But people die up there.  Though it's a stupid fall, it would've been alot worse with a much more serious injury if I'd fallen in any of the harder stuff.  Though it was painful, I was able to ultimately get out under my own power, though not without assistance from Mike and Dave.  I was lucky to be with two people who have alot of outdoor experience, and who were able to get me out safely.  I can never thank you guys enough.
So what went wrong, or is there anything I/we could've done better?  Some accidents are preventable, some happen due to an obvious error on the part of the victim, and some just happen.  I think mine falls into the last category.
I don't know that I could've done anything to prevent the fall.  I am no stranger to the terrain we were on when it happened, and know how to move there.  Maybe if I'd been using my poles, they would've provided more balance or I might have gotten the left one under me as I started to fall and caught myself, who knows.
I should've been carrying more tape- that might've made a difference in comfort or support.  The amount I usually go with is enough for blisters and the like, but definitely not enough for a more serious injury.
I think sitting and discussing what to do was the correct way to go.  My first thought was to use my Inreach to call for help, but for where we were, it probably would've taken as long for someone to get to us as it did for us to get out.  It was pretty windy, so I'm not sure if a helicopter would've been able to fly; nor did I really need one (though it would've made that hard terrain on the way back ALOT easier!).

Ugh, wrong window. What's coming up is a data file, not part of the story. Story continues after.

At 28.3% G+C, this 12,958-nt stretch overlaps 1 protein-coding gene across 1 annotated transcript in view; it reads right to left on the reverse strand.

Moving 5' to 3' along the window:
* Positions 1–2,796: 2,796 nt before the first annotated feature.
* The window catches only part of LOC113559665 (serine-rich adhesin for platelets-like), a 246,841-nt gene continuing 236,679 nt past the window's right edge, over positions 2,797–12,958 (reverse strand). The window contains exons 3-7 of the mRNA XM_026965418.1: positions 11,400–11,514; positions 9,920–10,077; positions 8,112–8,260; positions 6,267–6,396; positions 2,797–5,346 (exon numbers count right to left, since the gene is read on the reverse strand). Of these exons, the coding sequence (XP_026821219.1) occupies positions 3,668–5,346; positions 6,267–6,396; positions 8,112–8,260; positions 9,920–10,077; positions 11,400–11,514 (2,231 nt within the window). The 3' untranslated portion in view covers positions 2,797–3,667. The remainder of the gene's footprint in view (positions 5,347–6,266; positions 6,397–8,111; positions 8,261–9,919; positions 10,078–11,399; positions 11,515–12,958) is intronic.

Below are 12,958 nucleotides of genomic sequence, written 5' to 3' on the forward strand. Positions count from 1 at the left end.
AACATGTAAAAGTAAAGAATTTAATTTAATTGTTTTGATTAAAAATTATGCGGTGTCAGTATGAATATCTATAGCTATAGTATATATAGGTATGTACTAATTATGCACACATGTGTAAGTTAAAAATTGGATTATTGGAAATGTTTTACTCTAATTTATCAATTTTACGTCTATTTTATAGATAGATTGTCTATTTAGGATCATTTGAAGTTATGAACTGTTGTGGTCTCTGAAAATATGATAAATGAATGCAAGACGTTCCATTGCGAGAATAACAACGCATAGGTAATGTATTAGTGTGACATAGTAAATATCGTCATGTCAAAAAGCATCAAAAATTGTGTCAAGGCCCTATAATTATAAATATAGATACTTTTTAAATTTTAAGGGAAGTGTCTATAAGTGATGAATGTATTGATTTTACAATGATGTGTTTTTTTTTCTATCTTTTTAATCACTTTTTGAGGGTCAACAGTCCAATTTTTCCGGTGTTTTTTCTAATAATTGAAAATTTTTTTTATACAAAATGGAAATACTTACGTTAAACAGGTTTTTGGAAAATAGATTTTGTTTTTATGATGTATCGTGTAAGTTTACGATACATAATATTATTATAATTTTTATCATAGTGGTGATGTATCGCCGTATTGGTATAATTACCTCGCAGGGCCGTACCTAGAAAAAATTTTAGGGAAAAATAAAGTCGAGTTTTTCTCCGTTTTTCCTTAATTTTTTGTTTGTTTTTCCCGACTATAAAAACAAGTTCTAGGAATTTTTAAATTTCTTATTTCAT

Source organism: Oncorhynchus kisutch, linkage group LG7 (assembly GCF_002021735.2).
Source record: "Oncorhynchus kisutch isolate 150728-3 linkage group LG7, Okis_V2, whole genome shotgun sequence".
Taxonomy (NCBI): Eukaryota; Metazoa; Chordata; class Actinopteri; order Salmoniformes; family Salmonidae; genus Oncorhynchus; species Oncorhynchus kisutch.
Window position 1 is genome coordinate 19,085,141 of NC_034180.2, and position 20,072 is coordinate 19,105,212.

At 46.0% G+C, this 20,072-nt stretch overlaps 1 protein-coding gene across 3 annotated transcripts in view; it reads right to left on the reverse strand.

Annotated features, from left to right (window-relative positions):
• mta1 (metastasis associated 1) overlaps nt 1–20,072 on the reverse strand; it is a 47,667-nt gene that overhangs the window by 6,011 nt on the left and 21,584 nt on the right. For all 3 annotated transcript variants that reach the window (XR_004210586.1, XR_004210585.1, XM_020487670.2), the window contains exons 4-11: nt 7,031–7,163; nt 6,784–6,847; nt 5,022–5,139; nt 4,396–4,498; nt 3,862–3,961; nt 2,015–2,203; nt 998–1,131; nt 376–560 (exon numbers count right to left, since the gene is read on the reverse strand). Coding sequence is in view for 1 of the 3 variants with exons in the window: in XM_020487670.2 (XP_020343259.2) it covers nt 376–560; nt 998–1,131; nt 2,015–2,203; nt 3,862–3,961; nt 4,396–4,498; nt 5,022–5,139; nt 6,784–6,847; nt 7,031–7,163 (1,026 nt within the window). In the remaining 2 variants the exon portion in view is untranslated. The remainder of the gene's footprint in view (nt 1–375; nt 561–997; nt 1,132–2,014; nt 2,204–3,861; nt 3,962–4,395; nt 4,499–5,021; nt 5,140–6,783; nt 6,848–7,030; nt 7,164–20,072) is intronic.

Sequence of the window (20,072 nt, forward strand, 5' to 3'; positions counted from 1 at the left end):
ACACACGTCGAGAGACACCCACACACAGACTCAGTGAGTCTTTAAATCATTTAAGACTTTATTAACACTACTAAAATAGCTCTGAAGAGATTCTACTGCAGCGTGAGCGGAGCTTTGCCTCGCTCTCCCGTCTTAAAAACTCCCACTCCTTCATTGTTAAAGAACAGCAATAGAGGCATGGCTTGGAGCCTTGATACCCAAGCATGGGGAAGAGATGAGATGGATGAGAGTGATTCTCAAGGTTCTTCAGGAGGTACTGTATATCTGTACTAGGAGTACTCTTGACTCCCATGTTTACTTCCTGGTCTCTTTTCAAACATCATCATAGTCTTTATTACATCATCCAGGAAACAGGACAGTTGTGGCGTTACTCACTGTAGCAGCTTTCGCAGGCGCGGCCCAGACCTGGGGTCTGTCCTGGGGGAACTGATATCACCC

On the map, I've included our possible routes out, plus range rings at quarter mile increments.  The route we took was to the closest trail in our area, with Crater Lake being just slightly farther away, though much more difficult to get to.  In hindsight, Dave also suggested that we should've went down and then up and east to the Fourth of July Trail.  But in looking at the map, I'm sure we went the best way.  Plus, that trail head would still have left us at least thirty minutes from the cars at Brainard Lake.
So on a day when something went majorly wrong, alot of things went right.  It sucks to skip the race, but a fall at 12500 feet could've been alot worse.  If I ever do get to ride in a helicopter, I hope it's under my terms, and because I want to, not because I need to.
Link to hike map on Caltopo.
The Bicuspid Traverse (Dave's name):
Apache Peak, 13441 feet (via East Ledges): 5.7 miles, 2941 foot gain.  Third class.  Moderate+.
Mount George, 12876 feet: 6.9 miles, 2376 foot gain.  Fourth class.  Strenuous-.
Iroquois, 12799 feet: 8.1 miles, 2299 foot gain.  Third class.  Strenuous-.
As a whole, this day covered 15.67 miles with 5008 feet of elevation gain in up to fourth class terrain.  Extensive route finding is needed.  Strenuous.